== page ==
If possible, see the Shakespeare’s Globe productions of TWELFE NIGHT and THE TRAGEDIE OF KING RICHARD THE THIRD back to back, on the same day. Go for drinks or dinner in between, make a day of it. It would also be good, budget and availability permitting, to opt for onstage seating for one and house seating for the other. For what the experience of “Shakespeare on Broadway” is about is perspectives, historical and aesthetic, including the desire, however futile, for an unobstructed view of how plays once were done, for theatrical time machines that transport us to ages that we have romanticized out of dissatisfaction with our own. I exclude myself from this quest, not because I have a deep objection to it (some do), but because I think it an impossible one, even while recognizing, always with a caveat, the beauties that it can create along the way.
The shared set for both plays re-creates the sort of university hall in which Elizabethan players might have done their plays when they were not acting in the public playhouses (although it sits on the stage of a theater named after an American producer famous for meticulous but unattainable realism); the costumes have been constructed with the best contemporary equivalents to 16th-century materials (although I wonder about the shoes and the cleanliness of the cloth); the women are played by men as they were in Shakespeare’s day (although by mature players rather than Elizabethan boy actors); the stage is lit by candles (although not really). What one gets, in other words, is an approximation, if an exhilarating one, of how it might have been; an echo, perhaps, of the flow and rhythm posited by a certain mode of staging, or the kind of physical movement that the period costumes permit or encourage.
Even an echo of such a world is something to behold, and the experience of Shakespeare on Broadway is equal parts historical reproduction and theater-in-the-moment, with a particular emphasis on how the Elizabethan practice of men playing women alters our perspective on gender, and on acting itself, today. There are, in point of fact, biological women in the production – among the musicians (whose instruments are billed as the first of their period to appear on Broadway) – but it is still bracing to witness the Noh-like transformation of the male actors into their female roles, leading to a realization, in the case of TWELFE NIGHT, through wry indication and habituated mannerism, of a sort of feminine cultural essence.
Mark Rylance is a rapturously fussy Olivia, with a subtlety of expression, a delicacy of hand and arm, and a sly affection for his own masquerade that exploits the wink and the nod, the stereotyped gesture and its real world basis. No one in the ordinary course of life would mistake Rylance as Olivia, Paul Chahidi as Maria, or Samuel Barnett as Viola for actual women, for longer than a double-take, yet their figuration of the feminine onstage is enthralling. I think that in the comedies in particular, Elizabethan cross-dressing succeeds when it is not fully realistic, when a trace of the underlying sex plays humorously off the outward disguise. Today, it is usually the heroine playing the man that we see, but in this all male cast the pleasure of the masquerade is redoubled upon all the female characters. Rylance and Chaludi glide across the floor in their great dresses, as though on wheeled platforms, like icons in a religious procession, while Barnett delights in the irony of a man playing a woman playing a man who resembles to a tee her twin brother Sebastian, wonderfully acted by Joseph Timms.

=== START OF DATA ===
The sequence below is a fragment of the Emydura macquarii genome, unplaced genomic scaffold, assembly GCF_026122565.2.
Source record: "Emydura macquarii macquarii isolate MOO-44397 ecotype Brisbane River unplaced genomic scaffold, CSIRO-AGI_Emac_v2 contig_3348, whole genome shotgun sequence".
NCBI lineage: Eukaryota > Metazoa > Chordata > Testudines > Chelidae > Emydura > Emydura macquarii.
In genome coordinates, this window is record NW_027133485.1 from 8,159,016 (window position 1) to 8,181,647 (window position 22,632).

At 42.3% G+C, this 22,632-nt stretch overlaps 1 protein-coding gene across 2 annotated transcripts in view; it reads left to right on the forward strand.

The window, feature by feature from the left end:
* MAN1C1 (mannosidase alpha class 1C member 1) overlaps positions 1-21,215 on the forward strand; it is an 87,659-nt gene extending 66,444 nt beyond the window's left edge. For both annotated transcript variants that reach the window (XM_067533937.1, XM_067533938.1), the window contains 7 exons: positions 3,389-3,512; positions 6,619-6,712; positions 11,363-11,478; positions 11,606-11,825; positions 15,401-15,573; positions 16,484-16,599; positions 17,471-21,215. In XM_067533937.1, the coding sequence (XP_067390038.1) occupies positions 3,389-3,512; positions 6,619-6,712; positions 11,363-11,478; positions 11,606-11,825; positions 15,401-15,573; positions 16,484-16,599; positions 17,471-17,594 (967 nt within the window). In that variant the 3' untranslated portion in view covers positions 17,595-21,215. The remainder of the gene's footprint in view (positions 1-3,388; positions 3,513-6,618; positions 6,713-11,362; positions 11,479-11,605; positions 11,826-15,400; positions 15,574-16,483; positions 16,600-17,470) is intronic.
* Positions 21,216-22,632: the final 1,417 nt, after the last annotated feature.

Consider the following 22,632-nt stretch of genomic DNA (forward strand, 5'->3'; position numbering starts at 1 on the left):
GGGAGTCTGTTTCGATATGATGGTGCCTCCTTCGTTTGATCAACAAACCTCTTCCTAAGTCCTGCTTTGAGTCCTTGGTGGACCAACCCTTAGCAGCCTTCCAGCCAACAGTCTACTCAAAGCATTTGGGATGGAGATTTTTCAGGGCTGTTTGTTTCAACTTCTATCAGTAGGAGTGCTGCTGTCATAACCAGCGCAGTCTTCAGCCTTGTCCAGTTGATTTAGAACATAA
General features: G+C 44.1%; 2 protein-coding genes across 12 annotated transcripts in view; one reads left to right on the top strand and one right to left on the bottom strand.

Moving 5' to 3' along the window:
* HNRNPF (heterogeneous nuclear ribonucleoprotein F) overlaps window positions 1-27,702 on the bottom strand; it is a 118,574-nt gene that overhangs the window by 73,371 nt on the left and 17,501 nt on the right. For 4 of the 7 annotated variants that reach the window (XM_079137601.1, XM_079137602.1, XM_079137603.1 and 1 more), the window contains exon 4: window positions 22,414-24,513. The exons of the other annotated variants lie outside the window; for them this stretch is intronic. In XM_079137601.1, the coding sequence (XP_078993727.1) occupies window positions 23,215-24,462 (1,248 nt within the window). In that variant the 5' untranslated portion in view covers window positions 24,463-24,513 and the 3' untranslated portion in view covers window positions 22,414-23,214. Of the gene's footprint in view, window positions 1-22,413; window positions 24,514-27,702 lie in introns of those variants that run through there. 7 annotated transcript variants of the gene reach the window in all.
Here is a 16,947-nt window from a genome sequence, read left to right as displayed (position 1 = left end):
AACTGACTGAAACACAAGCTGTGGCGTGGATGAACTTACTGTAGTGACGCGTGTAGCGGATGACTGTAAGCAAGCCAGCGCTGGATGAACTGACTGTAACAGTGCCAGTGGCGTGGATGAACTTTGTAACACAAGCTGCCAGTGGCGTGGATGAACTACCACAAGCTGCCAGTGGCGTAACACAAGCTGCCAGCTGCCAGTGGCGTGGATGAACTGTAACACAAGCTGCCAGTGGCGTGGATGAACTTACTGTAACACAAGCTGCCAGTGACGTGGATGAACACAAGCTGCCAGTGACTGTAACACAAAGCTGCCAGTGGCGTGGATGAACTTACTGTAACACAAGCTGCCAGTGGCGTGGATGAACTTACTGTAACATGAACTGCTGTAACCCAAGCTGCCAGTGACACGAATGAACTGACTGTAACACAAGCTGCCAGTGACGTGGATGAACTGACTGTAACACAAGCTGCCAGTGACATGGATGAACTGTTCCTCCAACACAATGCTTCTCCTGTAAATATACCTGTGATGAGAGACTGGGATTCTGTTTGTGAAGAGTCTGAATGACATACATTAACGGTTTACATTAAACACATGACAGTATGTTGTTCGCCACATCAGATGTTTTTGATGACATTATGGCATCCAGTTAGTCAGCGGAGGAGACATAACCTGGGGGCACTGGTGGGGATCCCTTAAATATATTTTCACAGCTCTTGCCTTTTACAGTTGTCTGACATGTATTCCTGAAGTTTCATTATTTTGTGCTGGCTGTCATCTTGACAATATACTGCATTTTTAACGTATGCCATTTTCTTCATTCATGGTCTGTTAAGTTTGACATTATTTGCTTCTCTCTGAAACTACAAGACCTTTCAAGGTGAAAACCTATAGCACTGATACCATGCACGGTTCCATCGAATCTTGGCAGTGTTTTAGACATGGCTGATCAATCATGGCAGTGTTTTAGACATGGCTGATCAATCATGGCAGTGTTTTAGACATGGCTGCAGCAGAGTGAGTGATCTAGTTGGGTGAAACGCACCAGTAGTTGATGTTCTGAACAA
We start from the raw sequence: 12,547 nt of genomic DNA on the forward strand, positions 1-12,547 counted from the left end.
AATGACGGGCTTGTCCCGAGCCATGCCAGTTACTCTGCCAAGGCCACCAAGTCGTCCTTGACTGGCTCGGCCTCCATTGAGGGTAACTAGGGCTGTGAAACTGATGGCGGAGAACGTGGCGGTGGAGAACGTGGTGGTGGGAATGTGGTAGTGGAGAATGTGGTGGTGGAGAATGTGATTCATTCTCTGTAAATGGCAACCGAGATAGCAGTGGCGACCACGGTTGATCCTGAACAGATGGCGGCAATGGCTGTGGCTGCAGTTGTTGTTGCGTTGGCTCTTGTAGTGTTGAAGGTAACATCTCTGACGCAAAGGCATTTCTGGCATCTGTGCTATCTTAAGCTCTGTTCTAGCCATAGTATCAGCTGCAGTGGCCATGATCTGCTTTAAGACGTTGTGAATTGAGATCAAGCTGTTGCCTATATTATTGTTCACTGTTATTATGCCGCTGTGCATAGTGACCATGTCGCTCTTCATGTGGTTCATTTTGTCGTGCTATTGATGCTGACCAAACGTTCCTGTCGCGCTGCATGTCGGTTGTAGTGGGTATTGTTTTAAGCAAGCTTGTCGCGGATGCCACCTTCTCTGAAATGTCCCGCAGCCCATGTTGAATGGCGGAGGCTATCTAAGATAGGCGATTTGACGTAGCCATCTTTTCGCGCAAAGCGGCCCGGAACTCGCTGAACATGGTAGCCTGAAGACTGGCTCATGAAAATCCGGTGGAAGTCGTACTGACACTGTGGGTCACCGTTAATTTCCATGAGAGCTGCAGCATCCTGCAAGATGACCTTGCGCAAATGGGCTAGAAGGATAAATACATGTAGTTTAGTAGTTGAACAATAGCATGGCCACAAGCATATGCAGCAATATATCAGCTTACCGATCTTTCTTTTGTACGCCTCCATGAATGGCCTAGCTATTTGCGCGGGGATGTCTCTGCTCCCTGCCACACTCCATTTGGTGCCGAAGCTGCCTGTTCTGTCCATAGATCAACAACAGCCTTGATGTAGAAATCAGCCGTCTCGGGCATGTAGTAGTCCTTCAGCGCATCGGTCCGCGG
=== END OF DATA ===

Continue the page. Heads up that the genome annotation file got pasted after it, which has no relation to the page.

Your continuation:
When one comes, after that, to RICHARD III, there is a residual memory of it that creates a bitterer sort of irony when Rylance, reborn as the murderous Richard, speaks contemptuously of “women” and targets them, in what feels like some sort of self-loathing pathology, for manipulation and seduction. Timms as Anne and Barnett as Elizabeth are far more mistakable for women on the street than the impersonations in TWELFE NIGHT. I am not sure, were I to walk into the theater benighted, that I would know that they were men. RICHARD THE THIRD is a different sort of drama, with a dimension of the tragic, and so the greater accuracy of their portrayals is both necessary and effective. The confrontation between Rylance’s Richard and Barnett’s Elizabeth in Act IV, desperately laced with wordplay and lies, is, with the foundation of Barnett’s extraordinary act of mimesis, the strongest scene in either of the plays, and among the finest Shakespeare that I have been privileged to see either live or onscreen.
TWELFE NIGHT is the production that I would recommend most on its own, but really, see if you can both of them, in rapid succession, in one order or the other, for the sake of that scene, but mostly for how the two experiences interrelate, creeping the one into the other like ivy, invasive but ever green.
For more on the Shakespeare’s Globe production, click here.